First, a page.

Vets Detect Heart Murmur at Ocala, Horse Retired in Happy Ending

Lexi Scovil and Sky Show at NAJYRC in 2012. Photo by Brant Gamma. Lexi Scovil and Sky Show at NAJYRC in 2012. Photo by Brant Gamma.

During a time when horse welfare and rider safety are a hot topic in eventing, FEI veterinary delegates Dr. Erin Denney-Jones and Dr. Eric Swinebroad detected a significant heart murmur in a horse slated to run in the CCI* at the Ocala Horse Properties International Festival of Eventing last weekend, possibly saving his life.

Sky Show, a 14-year-old Thoroughbred gelding, raced three times in Australia under the name Montoben before starting his eventing career. Scott Keach competed him at the CCI* level in Australia before the horse came to the States, when Lexi Scovil bought him as a Young Rider horse.

Lexi and “Chester” enjoyed a successful career together, capped off by winning team silver and individual bronze in the CH-Y** at the North American Junior & Young Rider Championships in 2012.

Chester was than leased to young rider Arielle Aharoni to help her realize her own NAJYRC dreams; they were hoping to qualify for the CH-J* this summer by running the CCI* at Ocala. That all changed during Chester’s in-barn examination after arriving at the Florida Horse Park.

“I’ve known the horse forever,” Lexi said. “He’s full Thoroughbred, and he’s always been a really fit horse and easy to get fit. He has always recovered well after cross country. With him running FEI events for many years, his heart has been checked many times, and no one has ever noticed anything unusual.”

Lexi Scovil and Sky Show at NAJYRC in 2012. Photo by Brant Gamma.

Lexi Scovil and Sky Show at NAJYRC in 2012. Photo by Brant Gamma.

But Dr. Denney-Jones identified two heart murmurs during Chester’s in-barn exam. She called Dr. Swinebroad, an internal medicine specialist, over for a second opinion and to better define the murmurs, which they classified as a left-sided II/VI systolic (decrescendo) murmur and a right-sided V/VI pan-diastolic (machinery) murmur.

“We made the recommendation to Wayne Quarles to suspend the horse from competition pending a cardiac ultrasound examination, as the murmurs were consistent with a couple of different diagnoses, one of which (aortic-cardiac fistula), though rare, would have a high risk of sudden cardiac death,” Dr. Swinebroad said.

Chester was then taken to Peterson & Smith Equine Hospital in Ocala, where internist Carol Clark performed a cardiac ultrasound. She asked to send the images to Dr. Virginia Reef, a prominent equine cardiologist at the University of Pennsylvania’s New Bolton Center, for a second reading.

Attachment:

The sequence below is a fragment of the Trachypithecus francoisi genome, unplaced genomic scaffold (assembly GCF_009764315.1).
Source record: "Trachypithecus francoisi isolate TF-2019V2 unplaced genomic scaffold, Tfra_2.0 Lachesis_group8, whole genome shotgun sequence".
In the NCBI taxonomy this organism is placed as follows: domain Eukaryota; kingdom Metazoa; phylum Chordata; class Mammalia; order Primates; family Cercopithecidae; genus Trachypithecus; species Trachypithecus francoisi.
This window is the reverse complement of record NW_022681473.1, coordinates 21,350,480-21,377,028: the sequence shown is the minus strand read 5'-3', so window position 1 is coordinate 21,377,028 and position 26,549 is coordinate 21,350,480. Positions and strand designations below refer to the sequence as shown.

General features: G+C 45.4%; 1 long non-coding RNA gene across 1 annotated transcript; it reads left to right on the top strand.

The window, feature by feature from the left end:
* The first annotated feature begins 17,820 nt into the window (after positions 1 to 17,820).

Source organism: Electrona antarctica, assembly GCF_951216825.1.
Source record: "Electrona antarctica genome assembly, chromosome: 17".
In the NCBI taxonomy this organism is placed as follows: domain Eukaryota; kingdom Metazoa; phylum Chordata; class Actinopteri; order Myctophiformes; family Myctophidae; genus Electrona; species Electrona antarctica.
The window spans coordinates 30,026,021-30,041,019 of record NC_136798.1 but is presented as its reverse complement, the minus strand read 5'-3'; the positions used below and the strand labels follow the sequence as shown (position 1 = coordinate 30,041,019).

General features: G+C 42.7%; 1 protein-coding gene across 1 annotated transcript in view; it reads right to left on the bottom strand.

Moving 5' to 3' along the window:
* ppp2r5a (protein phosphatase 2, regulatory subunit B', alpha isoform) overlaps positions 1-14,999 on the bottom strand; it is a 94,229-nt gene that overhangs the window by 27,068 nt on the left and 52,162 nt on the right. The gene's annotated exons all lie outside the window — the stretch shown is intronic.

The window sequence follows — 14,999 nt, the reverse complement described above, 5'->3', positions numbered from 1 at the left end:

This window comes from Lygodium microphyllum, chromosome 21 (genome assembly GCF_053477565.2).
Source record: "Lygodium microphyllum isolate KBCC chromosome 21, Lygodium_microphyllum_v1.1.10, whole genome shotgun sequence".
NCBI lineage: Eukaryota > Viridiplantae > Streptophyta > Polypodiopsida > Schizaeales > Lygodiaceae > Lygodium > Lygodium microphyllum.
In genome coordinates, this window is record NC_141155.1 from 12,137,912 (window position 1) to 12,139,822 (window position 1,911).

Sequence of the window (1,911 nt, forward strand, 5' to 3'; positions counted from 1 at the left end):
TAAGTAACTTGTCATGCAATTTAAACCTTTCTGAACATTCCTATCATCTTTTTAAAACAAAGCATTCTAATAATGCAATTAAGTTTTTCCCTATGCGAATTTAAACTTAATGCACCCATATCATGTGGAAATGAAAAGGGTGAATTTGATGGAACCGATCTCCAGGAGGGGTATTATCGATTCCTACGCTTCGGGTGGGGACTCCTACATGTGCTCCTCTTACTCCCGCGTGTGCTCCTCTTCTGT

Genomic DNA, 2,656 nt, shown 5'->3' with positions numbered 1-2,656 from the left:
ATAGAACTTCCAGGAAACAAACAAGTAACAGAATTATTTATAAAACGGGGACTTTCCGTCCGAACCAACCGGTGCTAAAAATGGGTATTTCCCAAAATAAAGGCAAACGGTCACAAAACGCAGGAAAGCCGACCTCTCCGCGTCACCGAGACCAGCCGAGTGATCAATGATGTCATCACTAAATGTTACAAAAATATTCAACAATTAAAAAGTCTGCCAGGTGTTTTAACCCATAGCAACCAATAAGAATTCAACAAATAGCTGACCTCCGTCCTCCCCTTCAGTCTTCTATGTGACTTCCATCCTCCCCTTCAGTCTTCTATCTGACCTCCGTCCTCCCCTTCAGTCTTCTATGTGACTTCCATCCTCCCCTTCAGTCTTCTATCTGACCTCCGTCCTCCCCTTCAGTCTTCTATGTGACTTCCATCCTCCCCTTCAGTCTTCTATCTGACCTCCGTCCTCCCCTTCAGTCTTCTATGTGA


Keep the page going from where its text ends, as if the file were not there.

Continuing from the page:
“It was a bit of a shock when Dr. Reef told us to absolutely not ride the horse, not just at Ocala, but ever again,” Lexi said. Dr. Reef discovered that Chester had blown an aneurysm and was bleeding into the lining of his heart, and he was at a high risk for sudden death.

Due to the severity of the heart condition, Chester was immediately withdrawn from the competition at Ocala and has now been permanently retired to Lexi’s parent’s farm in south Georgia, where he will live out his days in a field with “his girlfriend,” Lexi’s retired Advanced mare.

“When they tell you your horse might die if you keep riding him, it’s a pretty easy decision to make,” Lexi said. “There is nothing in the world that would make the risk worth it for us.”

Chester enjoying his new retirement. Photo courtesy of Lexi Scovil.

Chester enjoying his new retirement. Photo courtesy of Lexi Scovil.

Lexi said all the vets involved made a difficult and emotional situation much easier to handle, and she’s very grateful to them for discovering the heart murmur and handling the situation so swiftly and professionally.

“It is interesting that the ‘significant’ murmur was only auscultable (heard) from the horse’s right side,” Dr. Swinebroad explained. “That isn’t an unusual finding, as tricuspid and aortic valve insufficiencies may only be ausculted via the right side, and the murmur would have been overlooked had the examining veterinarians only listened to the horse’s heart sounds from the left thorax.” 

The fact that Dr. Denney-Jones listened to both sides of Chester’s heart during his in-barn examination might have saved this horse’s life — and prevented a possible tragedy on cross country at Ocala, a fact for which Lexi said she is forever grateful.

“I hope that catching these things early can give us a better indicator of how to avoid horse deaths on cross country. If he’d just been competing at Prelim that weekend, he would have ended up running cross country, but because he was competing in the one-star, he was examined by a vet,” Lexi said.

“It made me really thankful to have in-barns at the beginning of FEI events. I’ve always thought of in-barns as a formality, but it’s made me appreciate their purpose.”